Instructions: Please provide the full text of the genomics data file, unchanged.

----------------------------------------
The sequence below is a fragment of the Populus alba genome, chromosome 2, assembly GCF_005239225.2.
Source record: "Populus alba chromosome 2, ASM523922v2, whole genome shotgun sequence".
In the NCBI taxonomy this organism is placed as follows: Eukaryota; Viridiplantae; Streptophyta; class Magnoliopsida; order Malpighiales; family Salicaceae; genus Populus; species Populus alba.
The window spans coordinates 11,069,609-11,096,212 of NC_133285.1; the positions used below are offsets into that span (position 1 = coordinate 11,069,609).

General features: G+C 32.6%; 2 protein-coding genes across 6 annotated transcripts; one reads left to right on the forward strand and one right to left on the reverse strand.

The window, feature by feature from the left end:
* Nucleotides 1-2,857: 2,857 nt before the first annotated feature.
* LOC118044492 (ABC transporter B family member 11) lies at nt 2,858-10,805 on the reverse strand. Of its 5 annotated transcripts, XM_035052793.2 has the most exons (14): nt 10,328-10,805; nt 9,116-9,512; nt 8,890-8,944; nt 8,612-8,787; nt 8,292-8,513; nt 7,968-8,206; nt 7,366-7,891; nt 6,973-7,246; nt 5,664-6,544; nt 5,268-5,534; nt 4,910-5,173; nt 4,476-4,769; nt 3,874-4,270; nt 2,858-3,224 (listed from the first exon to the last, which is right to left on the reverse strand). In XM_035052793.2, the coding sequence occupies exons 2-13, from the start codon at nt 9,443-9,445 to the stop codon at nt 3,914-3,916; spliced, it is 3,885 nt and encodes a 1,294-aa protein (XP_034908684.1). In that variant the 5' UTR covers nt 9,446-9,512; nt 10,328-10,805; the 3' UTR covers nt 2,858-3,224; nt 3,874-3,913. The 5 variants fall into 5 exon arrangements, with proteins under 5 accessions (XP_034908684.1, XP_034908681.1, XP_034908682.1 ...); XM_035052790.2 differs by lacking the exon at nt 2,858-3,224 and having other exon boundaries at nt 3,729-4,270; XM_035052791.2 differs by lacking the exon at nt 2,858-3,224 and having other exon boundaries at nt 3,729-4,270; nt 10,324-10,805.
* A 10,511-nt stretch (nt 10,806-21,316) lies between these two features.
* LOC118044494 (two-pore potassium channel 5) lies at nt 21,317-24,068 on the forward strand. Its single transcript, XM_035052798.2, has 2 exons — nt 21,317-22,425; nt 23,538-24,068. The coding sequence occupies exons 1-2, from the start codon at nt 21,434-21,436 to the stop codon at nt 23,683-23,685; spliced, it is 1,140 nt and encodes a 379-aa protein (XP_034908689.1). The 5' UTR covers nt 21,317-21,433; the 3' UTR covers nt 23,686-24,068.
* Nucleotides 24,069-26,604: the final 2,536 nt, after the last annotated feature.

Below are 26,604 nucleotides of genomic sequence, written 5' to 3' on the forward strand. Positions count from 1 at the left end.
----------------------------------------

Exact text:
The sequence below is a fragment of the Populus alba genome, chromosome 2, assembly GCF_005239225.2.
Source record: "Populus alba chromosome 2, ASM523922v2, whole genome shotgun sequence".
In the NCBI taxonomy this organism is placed as follows: Eukaryota; Viridiplantae; Streptophyta; class Magnoliopsida; order Malpighiales; family Salicaceae; genus Populus; species Populus alba.
The window spans coordinates 11,069,609-11,096,212 of NC_133285.1; the positions used below are offsets into that span (position 1 = coordinate 11,069,609).

General features: G+C 32.6%; 2 protein-coding genes across 6 annotated transcripts; one reads left to right on the forward strand and one right to left on the reverse strand.

The window, feature by feature from the left end:
* Nucleotides 1-2,857: 2,857 nt before the first annotated feature.
* LOC118044492 (ABC transporter B family member 11) lies at nt 2,858-10,805 on the reverse strand. Of its 5 annotated transcripts, XM_035052793.2 has the most exons (14): nt 10,328-10,805; nt 9,116-9,512; nt 8,890-8,944; nt 8,612-8,787; nt 8,292-8,513; nt 7,968-8,206; nt 7,366-7,891; nt 6,973-7,246; nt 5,664-6,544; nt 5,268-5,534; nt 4,910-5,173; nt 4,476-4,769; nt 3,874-4,270; nt 2,858-3,224 (listed from the first exon to the last, which is right to left on the reverse strand). In XM_035052793.2, the coding sequence occupies exons 2-13, from the start codon at nt 9,443-9,445 to the stop codon at nt 3,914-3,916; spliced, it is 3,885 nt and encodes a 1,294-aa protein (XP_034908684.1). In that variant the 5' UTR covers nt 9,446-9,512; nt 10,328-10,805; the 3' UTR covers nt 2,858-3,224; nt 3,874-3,913. The 5 variants fall into 5 exon arrangements, with proteins under 5 accessions (XP_034908684.1, XP_034908681.1, XP_034908682.1 ...); XM_035052790.2 differs by lacking the exon at nt 2,858-3,224 and having other exon boundaries at nt 3,729-4,270; XM_035052791.2 differs by lacking the exon at nt 2,858-3,224 and having other exon boundaries at nt 3,729-4,270; nt 10,324-10,805.
* A 10,511-nt stretch (nt 10,806-21,316) lies between these two features.
* LOC118044494 (two-pore potassium channel 5) lies at nt 21,317-24,068 on the forward strand. Its single transcript, XM_035052798.2, has 2 exons — nt 21,317-22,425; nt 23,538-24,068. The coding sequence occupies exons 1-2, from the start codon at nt 21,434-21,436 to the stop codon at nt 23,683-23,685; spliced, it is 1,140 nt and encodes a 379-aa protein (XP_034908689.1). The 5' UTR covers nt 21,317-21,433; the 3' UTR covers nt 23,686-24,068.
* Nucleotides 24,069-26,604: the final 2,536 nt, after the last annotated feature.

Below are 26,604 nucleotides of genomic sequence, written 5' to 3' on the forward strand. Positions count from 1 at the left end.